Hockey Heritage North will be an impressive interactive museum when it holds its grand opening in June 2006. The Stanley Cup was taken to visit the on-site construction workers and shared with those building the magnificent edifice.
(Hockey Heritage North)
On Thursday, August 11, the Stanley Cup made more stops than Larry Hillman did through his NHL career. The quartet of hockey heroes had breakfast at the hotel then made emotional visits to seniors at Extendicare and the Teck Pioneer Residence, thrilling residents with the opportunity to see and touch the Stanley Cup and meet some of their hockey idols. Afterwards, the Cup visited a number of major attractions in Kirkland Lake, including the Miners Memorial, then stopped in at the construction site of what will be Hockey Heritage North. The workers took a quick break to meet the players and Gus Mortson signed one man's construction helmet.

From 2:00 until 6:00, Ralph Backstrom, Dick Duff, Larry Hillman and Gus Mortson signed autographs at a local rink, and chatted with fans about hockey 'back in the day' and about this season upcoming. All were excited about the Cup's visit. "There's no question that if we could have taken it (the Stanley Cup) for a day back then (like the players do today), I would have brought it to Kirkland Lake," stated Ralph Backstrom proudly. Larry Hillman nodded in agreement. "We see the young players taking the Cup home and never thought it would come back to us oldtimers. You think about it a lot over the years."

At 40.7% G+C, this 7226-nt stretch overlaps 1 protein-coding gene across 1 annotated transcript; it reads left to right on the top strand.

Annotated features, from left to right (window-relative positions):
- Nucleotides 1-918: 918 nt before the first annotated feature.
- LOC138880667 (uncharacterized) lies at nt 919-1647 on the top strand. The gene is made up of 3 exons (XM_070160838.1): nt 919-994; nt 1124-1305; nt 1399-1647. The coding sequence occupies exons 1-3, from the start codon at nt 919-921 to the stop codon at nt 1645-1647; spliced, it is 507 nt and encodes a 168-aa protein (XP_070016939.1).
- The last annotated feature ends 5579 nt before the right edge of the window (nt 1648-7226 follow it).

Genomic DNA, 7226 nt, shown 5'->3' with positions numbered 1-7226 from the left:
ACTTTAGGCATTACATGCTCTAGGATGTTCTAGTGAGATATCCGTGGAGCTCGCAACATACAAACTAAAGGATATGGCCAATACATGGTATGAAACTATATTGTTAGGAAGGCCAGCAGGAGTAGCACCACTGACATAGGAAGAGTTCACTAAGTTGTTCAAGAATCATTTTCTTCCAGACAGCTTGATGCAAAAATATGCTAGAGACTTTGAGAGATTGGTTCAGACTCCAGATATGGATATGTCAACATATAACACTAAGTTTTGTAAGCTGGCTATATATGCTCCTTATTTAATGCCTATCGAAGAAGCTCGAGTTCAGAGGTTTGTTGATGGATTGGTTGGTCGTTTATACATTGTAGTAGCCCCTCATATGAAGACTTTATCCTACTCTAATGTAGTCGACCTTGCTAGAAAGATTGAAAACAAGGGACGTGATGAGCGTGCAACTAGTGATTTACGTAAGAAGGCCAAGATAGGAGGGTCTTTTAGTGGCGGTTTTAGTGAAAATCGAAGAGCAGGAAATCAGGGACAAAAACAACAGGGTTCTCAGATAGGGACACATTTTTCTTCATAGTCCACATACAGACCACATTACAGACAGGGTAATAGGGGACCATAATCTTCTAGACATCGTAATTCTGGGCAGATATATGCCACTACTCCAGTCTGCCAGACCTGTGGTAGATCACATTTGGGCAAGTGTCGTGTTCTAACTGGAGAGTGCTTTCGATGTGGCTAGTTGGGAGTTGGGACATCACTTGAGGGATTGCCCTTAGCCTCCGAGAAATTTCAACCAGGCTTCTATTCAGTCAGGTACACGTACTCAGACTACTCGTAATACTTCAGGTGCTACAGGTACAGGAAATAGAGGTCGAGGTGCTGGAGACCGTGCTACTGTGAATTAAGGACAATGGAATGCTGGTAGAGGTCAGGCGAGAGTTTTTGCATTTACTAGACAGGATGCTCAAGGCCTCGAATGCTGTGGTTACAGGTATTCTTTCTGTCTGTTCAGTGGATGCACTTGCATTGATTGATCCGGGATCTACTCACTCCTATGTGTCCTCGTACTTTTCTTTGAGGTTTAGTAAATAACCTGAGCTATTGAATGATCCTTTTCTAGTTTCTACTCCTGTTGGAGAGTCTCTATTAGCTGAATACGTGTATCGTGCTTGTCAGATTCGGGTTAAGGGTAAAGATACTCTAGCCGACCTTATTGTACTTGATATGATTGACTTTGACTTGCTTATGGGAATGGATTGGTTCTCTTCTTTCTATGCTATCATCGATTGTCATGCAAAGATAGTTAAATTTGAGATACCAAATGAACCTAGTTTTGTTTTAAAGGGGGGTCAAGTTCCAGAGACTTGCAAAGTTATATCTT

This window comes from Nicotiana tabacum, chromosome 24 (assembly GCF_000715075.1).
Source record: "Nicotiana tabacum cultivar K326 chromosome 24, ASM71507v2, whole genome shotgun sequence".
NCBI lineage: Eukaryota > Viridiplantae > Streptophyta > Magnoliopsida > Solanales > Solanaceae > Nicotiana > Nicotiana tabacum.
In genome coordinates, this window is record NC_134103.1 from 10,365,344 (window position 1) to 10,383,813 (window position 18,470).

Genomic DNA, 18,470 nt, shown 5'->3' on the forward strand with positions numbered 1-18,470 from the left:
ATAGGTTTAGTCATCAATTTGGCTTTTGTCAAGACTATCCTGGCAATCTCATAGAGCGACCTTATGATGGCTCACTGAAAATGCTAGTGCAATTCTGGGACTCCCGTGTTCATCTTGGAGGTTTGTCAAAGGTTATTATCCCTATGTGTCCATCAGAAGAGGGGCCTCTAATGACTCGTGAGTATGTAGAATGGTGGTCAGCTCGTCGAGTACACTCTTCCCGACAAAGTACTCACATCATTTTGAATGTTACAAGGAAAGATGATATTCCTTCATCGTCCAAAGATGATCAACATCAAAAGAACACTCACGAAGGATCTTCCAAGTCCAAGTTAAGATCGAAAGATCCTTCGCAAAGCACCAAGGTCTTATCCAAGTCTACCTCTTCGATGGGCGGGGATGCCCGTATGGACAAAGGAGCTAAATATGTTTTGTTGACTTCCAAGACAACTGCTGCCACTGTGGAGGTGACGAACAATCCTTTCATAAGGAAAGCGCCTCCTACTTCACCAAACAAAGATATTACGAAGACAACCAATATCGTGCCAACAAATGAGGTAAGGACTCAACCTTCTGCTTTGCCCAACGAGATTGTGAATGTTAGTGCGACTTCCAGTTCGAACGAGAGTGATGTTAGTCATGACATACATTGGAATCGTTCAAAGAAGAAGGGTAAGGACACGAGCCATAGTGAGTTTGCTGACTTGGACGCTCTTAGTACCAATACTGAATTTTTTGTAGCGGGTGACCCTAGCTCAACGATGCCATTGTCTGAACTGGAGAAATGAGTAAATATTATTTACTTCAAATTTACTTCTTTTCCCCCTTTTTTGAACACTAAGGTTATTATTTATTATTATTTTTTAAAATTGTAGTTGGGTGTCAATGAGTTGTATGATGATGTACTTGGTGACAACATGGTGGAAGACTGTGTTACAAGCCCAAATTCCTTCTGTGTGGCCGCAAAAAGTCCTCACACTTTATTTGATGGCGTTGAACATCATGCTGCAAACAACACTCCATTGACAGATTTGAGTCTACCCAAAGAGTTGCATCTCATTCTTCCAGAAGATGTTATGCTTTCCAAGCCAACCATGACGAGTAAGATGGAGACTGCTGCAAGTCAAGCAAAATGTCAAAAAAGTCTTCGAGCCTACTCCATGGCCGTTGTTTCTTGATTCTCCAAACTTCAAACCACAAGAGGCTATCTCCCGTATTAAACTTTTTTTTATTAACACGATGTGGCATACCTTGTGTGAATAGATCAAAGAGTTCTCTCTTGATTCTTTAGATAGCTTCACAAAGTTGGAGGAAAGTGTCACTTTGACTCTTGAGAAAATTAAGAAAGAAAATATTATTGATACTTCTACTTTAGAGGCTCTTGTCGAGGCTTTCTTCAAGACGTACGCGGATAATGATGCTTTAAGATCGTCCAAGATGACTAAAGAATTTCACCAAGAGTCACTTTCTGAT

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Although Eddie Shore was known as a cantankerous, eccentric and powerful owner, Kent Douglas credits the Hall of Fame defenseman with helping him become the player he did. Here, in a Springfield Indians' team picture, Douglas is in the back row, second from the right. Shore is seated at the extreme right. (Fitzsimmons/HHOF)

As an NHL rookie (and Calder Trophy winner!), Kent Douglas won the first of his Stanley Cup championships in 1962-63. He was part of the Maple Leafs' championship teams in 1963-64 and 1966-67, too. (Dave Sandford/HHOF)
Kent Douglas was next to spend a day with the Stanley Cup, taking it to North Bay, Ontario — the Gateway to the North -- to celebrate.

A big, strong defenseman with a hard shot, Kent had to be scratching his head wondering if he would ever get the opportunity to climb into the ranks of the National Hockey League. To outsiders, it looked like Douglas had forever been exiled to the American Hockey League's Springfield Indians, owned and run by eccentric former NHL star Eddie Shore. Shore was notorious for his often torturous methods of running the team, but Kent Douglas played a vital role — in 3 seasons with Springfield, Kent and the Indians won the AHL championship all three seasons, collecting the Calder Cup. "Eddie Shore was years before his time when it came to the fundamentals of passing, skating and shooting. As the old saying goes, you may not have liked the man but you sure had to respect him," Kent stated.